CFPB: An Ideological Federal Agency That Must Be Reformed

February 1, 2017 | Consumer Credit Wire

This week’s Consumer Credit Wire is a look at the Consumer Financial Protection Bureau and the way ideology and partisanship guide its operations and decision-making. In a recent National Review piece, former CFPB enforcement attorney Ron Rubin wrote firsthand about the partisan bent that pervades the Bureau. Rubin’s piece and the ideological underpinnings of the Bureau validate the need for reforms, including the re-structuring of the Bureau under the leadership of a bipartisan commission and subjecting the agency to congressional appropriations.

In his piece, Rubin writes how ideology guides the Bureau’s hiring decisions and investigations. According to Rubin, the Bureau employs screening techniques to identify and weed out conservatives and other individuals who have represented clients in the financial services industry.

In one instance, Rubin personally recounts an occasion where a former Clinton-administration lawyer at the Bureau remarked that an applicant under consideration for a job sounded “like a good liberal to me.” It should come as no surprise, then, that 100 percent of political donations from CFPB employees went to Democratic candidates during the 2016 election, according to campaign finance data.

Rubin further writes about the process by which the Bureau decides to investigate consumer issues, claiming that the agency’s Office of Enforcement will disregard consumer protection investigation ideas with no explanation or discussion. Rubin also writes on what he describes as the Bureau’s stonewalling of congressional requests for information. In one anecdote, Rubin quotes a former Democratic Senate staffer who said the unwritten policy of the CFPB’s supervising attorneys was to “never give them [Congress] what they ask for.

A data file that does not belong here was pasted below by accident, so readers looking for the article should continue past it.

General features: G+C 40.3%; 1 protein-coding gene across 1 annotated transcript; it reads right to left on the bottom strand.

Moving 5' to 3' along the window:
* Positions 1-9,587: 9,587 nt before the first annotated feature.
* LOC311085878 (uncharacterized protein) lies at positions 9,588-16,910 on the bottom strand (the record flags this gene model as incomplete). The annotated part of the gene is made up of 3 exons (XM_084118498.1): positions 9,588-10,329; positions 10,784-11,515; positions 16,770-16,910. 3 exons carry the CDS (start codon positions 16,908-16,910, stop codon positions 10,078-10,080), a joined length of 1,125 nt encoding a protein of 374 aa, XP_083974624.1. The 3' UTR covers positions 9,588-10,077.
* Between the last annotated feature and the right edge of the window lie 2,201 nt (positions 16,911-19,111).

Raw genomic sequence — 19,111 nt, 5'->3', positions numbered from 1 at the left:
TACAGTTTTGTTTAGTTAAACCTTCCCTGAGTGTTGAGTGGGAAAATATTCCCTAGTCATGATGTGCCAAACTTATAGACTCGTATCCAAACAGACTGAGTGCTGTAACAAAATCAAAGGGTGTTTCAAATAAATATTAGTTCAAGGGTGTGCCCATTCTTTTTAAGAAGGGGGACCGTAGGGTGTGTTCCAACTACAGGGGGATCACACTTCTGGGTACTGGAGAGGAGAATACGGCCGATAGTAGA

Rubin’s account of the Bureau’s operations has been echoed by respected academics. In 2015, Columbia Law School Professor Ronald Mann wrote that the Bureau was motivated to craft its short-term credit rule from its belief that borrowers were unable to responsibly handle their own finances. Mann called the Bureau’s mindset “paternalistic.” In a CFPB study on arbitration, George Mason University Law Professor Todd Zywicki wrote that a Bureau report to Congress on the issue contained substantial methodological flaws and inaccurate data.

As evidenced, Rubin and others posit that the CFPB adheres to an ideological and “paternalistic” agenda when investigating consumer issues and crafting new rules, regardless of facts or empirical data. The current structure of the CFPB, which lacks the checks and balances to which numerous federal departments and agencies are subjected, is in need of reform primarily through the oversight of a bipartisan commission and subjecting the Bureau to congressional appropriations.

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